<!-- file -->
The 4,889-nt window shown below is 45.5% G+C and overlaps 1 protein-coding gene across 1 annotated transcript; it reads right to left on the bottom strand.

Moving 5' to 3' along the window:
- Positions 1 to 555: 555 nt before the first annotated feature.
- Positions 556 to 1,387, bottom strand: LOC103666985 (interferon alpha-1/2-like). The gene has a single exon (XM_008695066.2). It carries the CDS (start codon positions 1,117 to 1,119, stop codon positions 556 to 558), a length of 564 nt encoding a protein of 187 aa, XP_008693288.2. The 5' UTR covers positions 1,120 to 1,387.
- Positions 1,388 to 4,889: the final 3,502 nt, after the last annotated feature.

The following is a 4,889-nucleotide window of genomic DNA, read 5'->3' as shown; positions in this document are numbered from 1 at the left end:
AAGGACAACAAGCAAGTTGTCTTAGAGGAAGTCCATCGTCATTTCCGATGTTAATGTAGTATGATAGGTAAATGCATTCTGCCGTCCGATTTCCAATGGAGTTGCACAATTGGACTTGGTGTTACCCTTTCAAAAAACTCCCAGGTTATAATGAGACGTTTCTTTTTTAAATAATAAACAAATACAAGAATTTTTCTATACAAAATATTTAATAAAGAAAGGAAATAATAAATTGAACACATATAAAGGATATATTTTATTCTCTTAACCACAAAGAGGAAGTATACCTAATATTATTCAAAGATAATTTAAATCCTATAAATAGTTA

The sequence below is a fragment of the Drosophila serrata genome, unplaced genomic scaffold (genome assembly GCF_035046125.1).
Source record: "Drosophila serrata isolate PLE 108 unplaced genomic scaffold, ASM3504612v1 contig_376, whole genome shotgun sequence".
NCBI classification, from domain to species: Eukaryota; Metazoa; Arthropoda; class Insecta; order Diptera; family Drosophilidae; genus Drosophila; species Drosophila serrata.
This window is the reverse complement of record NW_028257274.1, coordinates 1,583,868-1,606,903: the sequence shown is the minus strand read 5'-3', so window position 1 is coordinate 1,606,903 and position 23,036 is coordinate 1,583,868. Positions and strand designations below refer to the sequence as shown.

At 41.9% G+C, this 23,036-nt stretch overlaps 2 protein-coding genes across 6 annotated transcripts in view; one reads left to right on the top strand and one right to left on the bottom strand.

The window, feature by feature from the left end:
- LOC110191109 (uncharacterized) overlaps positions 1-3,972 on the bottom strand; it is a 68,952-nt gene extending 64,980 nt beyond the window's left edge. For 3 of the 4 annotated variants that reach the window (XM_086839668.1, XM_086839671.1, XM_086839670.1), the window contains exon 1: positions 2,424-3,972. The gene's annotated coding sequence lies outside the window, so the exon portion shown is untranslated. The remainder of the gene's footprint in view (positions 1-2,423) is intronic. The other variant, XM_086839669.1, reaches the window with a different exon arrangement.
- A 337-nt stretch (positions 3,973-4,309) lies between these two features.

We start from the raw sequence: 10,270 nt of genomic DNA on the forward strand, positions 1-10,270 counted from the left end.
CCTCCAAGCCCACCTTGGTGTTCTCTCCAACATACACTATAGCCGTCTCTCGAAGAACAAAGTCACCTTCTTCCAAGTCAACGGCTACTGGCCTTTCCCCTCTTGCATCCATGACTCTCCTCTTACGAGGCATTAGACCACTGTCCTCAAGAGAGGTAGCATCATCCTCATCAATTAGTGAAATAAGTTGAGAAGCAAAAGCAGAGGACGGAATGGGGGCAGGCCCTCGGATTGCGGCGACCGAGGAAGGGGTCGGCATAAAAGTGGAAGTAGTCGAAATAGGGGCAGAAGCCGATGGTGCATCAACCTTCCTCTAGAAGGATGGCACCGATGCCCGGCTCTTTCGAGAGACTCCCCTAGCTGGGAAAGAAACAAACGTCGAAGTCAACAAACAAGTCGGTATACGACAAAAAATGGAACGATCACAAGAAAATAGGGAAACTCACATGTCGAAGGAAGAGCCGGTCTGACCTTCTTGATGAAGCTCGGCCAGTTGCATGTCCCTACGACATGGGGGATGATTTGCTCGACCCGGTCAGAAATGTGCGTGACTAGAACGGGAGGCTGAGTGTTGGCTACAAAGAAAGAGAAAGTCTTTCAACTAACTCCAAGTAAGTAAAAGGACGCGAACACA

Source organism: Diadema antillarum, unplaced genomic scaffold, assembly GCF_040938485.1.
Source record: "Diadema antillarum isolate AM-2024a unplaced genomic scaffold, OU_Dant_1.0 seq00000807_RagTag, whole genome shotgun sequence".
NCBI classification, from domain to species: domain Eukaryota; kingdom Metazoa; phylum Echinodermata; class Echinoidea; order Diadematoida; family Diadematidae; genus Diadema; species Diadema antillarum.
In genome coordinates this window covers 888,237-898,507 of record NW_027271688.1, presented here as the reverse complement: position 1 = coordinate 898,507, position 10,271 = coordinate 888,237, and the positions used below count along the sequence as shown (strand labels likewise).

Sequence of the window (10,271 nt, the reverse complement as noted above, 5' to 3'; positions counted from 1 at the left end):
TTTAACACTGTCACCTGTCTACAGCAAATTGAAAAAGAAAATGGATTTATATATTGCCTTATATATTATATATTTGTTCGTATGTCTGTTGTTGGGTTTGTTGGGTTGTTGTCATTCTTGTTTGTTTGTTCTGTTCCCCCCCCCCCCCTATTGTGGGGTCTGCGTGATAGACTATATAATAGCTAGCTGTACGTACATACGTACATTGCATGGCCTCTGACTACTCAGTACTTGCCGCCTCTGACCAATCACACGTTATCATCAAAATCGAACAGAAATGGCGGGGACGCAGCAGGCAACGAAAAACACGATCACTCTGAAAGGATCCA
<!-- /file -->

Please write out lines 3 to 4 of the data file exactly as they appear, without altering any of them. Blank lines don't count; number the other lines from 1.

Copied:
- Positions 1 to 555: 555 nt before the first annotated feature.
- Positions 556 to 1,387, bottom strand: LOC103666985 (interferon alpha-1/2-like). The gene has a single exon (XM_008695066.2). It carries the CDS (start codon positions 1,117 to 1,119, stop codon positions 556 to 558), a length of 564 nt encoding a protein of 187 aa, XP_008693288.2. The 5' UTR covers positions 1,120 to 1,387.